ADFS in multi forest environments is still a very hot topic based on my day to day experience. Even if I’m concentrating more on cloud application development projects for more than 8 months, I still get a lot of questions from partners, colleagues, customers, IT admins from all around the world regarding this specific scenario. To put this in a little bit more perspective, the questions are usually asked in the context of Azure Active Directory, so the already renowned federated identity scenario. So that’s why I decided to blog about it, hoping to complement the scarce existing documentation.
Before we get started I would like to clarify one thing. Even if I will reference a lot Azure AD, everything I describe here is not restricted to Azure AD as a relying party. In fact, last time I worked on such a scenario, the relying party was AWS. So let’s get started.
The basic scenario is the following: a company has two or more Active Directory forest and one Azure AD. Using Azure AD Connect we can synchronize several forests to the same Azure AD. The question arises on the ADFS design. How many ADFS farms would we need? How would this work? Is this supported?
To start with the last question: yes, this is supported and you can use only one ADFS farm. However, in order for this to work, there are some conditions that need to be met.
- We need a two way trust between the forest where we’ll deploy ADFS and all the other forests.
- We need to make sure that the UPN suffixes in each forest match the registered domain in Azure AD.
- We need to pay attention to the ADFS requirements.
Yes, it is that simple. If these 3 conditions are met, there is no further “specific” configuration that we would need to perform to make this work. The authentication flow is also the usual one. When a request for authentication comes in to Azure AD, it will detect that the user is federated based on the UPN suffix, hence Azure AD will redirect the request to ADFS. During the next step, ADFS will try to validate the user identity with a domain controller in the forest where it is installed. If ADFS doesn’t find a maching user, it will try to contact a domain controller in all the forests that have a two way trust relationship until it finds the user. When the user is found, ADFS goes on and creates the SAML token containing the needed information and so on.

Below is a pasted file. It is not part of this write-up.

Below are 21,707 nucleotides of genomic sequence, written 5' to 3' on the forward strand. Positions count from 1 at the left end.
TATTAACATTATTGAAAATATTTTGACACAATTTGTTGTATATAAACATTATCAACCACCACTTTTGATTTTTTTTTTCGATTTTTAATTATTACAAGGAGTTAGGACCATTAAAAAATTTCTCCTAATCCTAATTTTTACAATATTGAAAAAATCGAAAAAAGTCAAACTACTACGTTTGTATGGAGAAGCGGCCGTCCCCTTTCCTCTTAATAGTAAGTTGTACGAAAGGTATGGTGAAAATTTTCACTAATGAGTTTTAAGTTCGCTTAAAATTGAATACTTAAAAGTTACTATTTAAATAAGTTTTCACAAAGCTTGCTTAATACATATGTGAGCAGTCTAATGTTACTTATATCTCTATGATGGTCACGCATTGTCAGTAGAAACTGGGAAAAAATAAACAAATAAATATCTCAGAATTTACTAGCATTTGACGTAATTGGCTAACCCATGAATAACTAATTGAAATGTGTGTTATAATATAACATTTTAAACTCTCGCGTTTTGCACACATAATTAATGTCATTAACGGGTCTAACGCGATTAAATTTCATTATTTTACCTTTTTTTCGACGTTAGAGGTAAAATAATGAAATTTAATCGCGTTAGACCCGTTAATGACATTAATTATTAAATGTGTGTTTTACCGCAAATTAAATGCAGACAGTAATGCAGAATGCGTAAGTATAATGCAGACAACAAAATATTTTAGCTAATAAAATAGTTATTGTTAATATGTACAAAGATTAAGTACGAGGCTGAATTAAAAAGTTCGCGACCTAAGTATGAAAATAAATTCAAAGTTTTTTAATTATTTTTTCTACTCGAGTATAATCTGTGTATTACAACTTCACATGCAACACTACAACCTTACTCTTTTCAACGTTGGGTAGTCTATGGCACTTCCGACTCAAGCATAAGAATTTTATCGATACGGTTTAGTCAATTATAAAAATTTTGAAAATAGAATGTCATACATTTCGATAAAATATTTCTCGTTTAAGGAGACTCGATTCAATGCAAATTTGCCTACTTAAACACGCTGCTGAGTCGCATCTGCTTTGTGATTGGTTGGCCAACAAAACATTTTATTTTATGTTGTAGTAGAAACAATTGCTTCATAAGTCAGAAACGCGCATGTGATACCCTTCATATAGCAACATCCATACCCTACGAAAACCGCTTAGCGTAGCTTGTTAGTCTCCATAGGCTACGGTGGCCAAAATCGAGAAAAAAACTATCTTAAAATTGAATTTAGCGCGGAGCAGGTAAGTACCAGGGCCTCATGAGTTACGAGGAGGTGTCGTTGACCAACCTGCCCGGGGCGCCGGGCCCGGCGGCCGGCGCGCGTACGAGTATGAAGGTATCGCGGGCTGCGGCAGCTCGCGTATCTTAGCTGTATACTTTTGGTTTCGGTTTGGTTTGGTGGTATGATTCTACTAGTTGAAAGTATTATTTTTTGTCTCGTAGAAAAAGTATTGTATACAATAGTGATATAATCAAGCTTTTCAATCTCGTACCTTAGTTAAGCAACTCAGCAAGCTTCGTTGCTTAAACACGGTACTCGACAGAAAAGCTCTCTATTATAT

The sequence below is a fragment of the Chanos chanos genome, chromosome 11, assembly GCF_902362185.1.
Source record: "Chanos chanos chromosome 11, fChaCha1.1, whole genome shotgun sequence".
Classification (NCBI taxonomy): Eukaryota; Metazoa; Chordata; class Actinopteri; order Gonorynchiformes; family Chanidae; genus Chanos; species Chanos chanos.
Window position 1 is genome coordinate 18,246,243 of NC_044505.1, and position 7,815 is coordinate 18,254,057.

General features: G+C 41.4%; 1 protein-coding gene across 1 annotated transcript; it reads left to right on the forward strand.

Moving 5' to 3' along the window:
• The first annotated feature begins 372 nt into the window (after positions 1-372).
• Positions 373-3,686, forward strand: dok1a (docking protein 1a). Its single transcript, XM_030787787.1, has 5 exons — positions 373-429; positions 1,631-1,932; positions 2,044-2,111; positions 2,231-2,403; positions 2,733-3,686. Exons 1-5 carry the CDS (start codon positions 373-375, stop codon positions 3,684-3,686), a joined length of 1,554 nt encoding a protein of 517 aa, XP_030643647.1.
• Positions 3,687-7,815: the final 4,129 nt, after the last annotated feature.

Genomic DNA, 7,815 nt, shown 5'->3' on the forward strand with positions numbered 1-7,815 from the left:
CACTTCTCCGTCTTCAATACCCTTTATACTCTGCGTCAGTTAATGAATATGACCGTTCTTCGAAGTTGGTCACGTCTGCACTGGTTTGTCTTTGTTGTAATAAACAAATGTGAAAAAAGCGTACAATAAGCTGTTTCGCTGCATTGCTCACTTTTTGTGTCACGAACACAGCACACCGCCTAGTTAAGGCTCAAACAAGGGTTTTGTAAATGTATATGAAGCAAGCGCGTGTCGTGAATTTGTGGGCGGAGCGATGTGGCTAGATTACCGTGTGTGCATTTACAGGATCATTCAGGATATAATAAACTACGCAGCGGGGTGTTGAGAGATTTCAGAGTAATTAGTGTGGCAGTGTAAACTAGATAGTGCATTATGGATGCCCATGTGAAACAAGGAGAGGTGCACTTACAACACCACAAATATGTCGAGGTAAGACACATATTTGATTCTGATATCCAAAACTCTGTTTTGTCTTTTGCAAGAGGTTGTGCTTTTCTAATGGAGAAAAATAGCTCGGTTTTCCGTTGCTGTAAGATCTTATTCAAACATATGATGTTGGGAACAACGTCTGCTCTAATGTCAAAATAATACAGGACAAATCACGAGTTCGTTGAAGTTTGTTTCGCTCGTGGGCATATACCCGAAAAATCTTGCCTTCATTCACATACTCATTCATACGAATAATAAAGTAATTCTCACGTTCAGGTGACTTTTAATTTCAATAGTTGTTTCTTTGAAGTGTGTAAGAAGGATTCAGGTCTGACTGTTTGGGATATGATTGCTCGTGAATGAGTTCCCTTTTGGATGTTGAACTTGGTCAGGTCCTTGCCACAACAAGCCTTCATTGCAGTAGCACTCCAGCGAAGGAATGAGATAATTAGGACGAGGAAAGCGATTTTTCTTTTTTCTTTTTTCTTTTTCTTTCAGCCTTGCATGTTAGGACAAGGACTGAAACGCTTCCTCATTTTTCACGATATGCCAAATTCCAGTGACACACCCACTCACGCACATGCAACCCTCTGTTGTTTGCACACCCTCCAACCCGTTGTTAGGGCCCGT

Based on experience, there are a lot of cases where this doesn’t work immediately after the deployment. Also based on my experience, in most of the cases there is a networking issue if this flow breaks at a certain point. ADFS uses the LDAP protocol to communicate with domain controllers and certainly we have to make sure that this communication is not blocked by firewalls or other network devices. So if you encounter problems, first thing to do is to perform a test authentication and take Http and Network traces and to check exactly where the communication is blocked. Most of the times, when the network problem is resolved, everything will work perfectly.
So that’s it! I tried to keep it short and simple, since this is really not complicated at all, even if it looks frightening at first due to the several components of this specific architecture. When we speak about Azure AD we can complicate this scenario a bit, by having several forests and several Azure ADs at the same time, but in the end this is also possible with one ADFS deployment. But I will dig into this in another article.
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3 thoughts on “ADFS in multi forest environments”
How does ADFS determine what domain controller it will use in a forest (that it’s not installed in)? A problem we are having is that we have acquired a new company that has overlapping IP subnets so we have had to restrict traffic to specific domain controllers in order to create the forest trust. We have a stubzone from the other company – some of the domain controllers in that stubzone aren’t reachable. I’m having issues with ADFS erroring out with a user doesn’t exist type error. so…what determines which dc is used and is there a way to limit which dc’s adfs tries to contact?
First I have to say that it’s more than one year that I am not working with ADFS anymore so I might have forgotten some things and I am surely not up to date with new ADFS features in Windows Server 2016. However, here are my 2 cents based on my previous experience:
1. Usually ADFS connects to the a DC in the same site where the ADFS server is located. Theoretically in this case ADFS communicates only with that specific DC and doesn’t need to communicate with other DCs.
2. If there is a two way trust, the DC in the site were also ADFS is placed should handle authentication of remote users.
3. Additionally there are some things that can be done at network level. For instance, when ADFS tries to connect to a DC it could hit something like a load balancer. Where that traffic should go, can be defined at load balancer leverl. I think similar things are possible via DNS settings, but that’s not really my strong point.
4. Another idea would be to define in the host file on the ADFS server what DC should be used.
Hope you find something helpful here.
Awesome article, short, crisp and simple. appreciate it.